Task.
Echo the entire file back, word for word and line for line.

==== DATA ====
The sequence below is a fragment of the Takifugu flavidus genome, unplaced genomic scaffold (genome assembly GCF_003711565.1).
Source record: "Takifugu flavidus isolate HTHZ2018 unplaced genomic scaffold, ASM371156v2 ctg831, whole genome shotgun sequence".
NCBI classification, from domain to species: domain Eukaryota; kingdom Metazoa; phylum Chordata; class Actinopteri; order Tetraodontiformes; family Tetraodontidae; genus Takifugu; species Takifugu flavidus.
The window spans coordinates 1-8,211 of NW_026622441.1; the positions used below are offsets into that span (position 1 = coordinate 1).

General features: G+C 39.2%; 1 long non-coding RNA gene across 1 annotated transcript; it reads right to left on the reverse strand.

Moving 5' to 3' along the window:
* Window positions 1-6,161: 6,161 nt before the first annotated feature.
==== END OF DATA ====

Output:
The sequence below is a fragment of the Takifugu flavidus genome, unplaced genomic scaffold (genome assembly GCF_003711565.1).
Source record: "Takifugu flavidus isolate HTHZ2018 unplaced genomic scaffold, ASM371156v2 ctg831, whole genome shotgun sequence".
NCBI classification, from domain to species: domain Eukaryota; kingdom Metazoa; phylum Chordata; class Actinopteri; order Tetraodontiformes; family Tetraodontidae; genus Takifugu; species Takifugu flavidus.
The window spans coordinates 1-8,211 of NW_026622441.1; the positions used below are offsets into that span (position 1 = coordinate 1).

General features: G+C 39.2%; 1 long non-coding RNA gene across 1 annotated transcript; it reads right to left on the reverse strand.

Moving 5' to 3' along the window:
* Window positions 1-6,161: 6,161 nt before the first annotated feature.